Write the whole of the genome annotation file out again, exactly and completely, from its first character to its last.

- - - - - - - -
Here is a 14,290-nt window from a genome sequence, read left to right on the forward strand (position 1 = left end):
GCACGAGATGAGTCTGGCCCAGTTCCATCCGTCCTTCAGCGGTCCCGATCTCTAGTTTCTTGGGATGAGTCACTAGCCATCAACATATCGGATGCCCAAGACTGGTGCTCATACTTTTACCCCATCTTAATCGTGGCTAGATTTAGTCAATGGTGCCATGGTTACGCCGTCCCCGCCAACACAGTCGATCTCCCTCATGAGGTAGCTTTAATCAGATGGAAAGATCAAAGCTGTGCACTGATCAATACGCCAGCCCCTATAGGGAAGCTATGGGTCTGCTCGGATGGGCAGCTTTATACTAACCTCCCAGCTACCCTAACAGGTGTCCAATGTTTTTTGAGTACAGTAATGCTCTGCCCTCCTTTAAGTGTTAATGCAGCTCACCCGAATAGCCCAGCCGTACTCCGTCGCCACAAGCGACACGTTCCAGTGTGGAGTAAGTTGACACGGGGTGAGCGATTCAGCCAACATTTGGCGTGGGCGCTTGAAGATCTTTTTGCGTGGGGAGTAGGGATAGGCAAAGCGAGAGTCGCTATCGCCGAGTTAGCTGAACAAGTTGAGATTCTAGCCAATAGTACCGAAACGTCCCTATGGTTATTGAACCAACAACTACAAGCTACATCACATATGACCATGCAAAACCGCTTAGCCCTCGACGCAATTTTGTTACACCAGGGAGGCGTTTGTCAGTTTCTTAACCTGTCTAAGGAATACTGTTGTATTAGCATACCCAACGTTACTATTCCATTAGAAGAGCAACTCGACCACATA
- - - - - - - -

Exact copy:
Here is a 14,290-nt window from a genome sequence, read left to right on the forward strand (position 1 = left end):
GCACGAGATGAGTCTGGCCCAGTTCCATCCGTCCTTCAGCGGTCCCGATCTCTAGTTTCTTGGGATGAGTCACTAGCCATCAACATATCGGATGCCCAAGACTGGTGCTCATACTTTTACCCCATCTTAATCGTGGCTAGATTTAGTCAATGGTGCCATGGTTACGCCGTCCCCGCCAACACAGTCGATCTCCCTCATGAGGTAGCTTTAATCAGATGGAAAGATCAAAGCTGTGCACTGATCAATACGCCAGCCCCTATAGGGAAGCTATGGGTCTGCTCGGATGGGCAGCTTTATACTAACCTCCCAGCTACCCTAACAGGTGTCCAATGTTTTTTGAGTACAGTAATGCTCTGCCCTCCTTTAAGTGTTAATGCAGCTCACCCGAATAGCCCAGCCGTACTCCGTCGCCACAAGCGACACGTTCCAGTGTGGAGTAAGTTGACACGGGGTGAGCGATTCAGCCAACATTTGGCGTGGGCGCTTGAAGATCTTTTTGCGTGGGGAGTAGGGATAGGCAAAGCGAGAGTCGCTATCGCCGAGTTAGCTGAACAAGTTGAGATTCTAGCCAATAGTACCGAAACGTCCCTATGGTTATTGAACCAACAACTACAAGCTACATCACATATGACCATGCAAAACCGCTTAGCCCTCGACGCAATTTTGTTACACCAGGGAGGCGTTTGTCAGTTTCTTAACCTGTCTAAGGAATACTGTTGTATTAGCATACCCAACGTTACTATTCCATTAGAAGAGCAACTCGACCACATA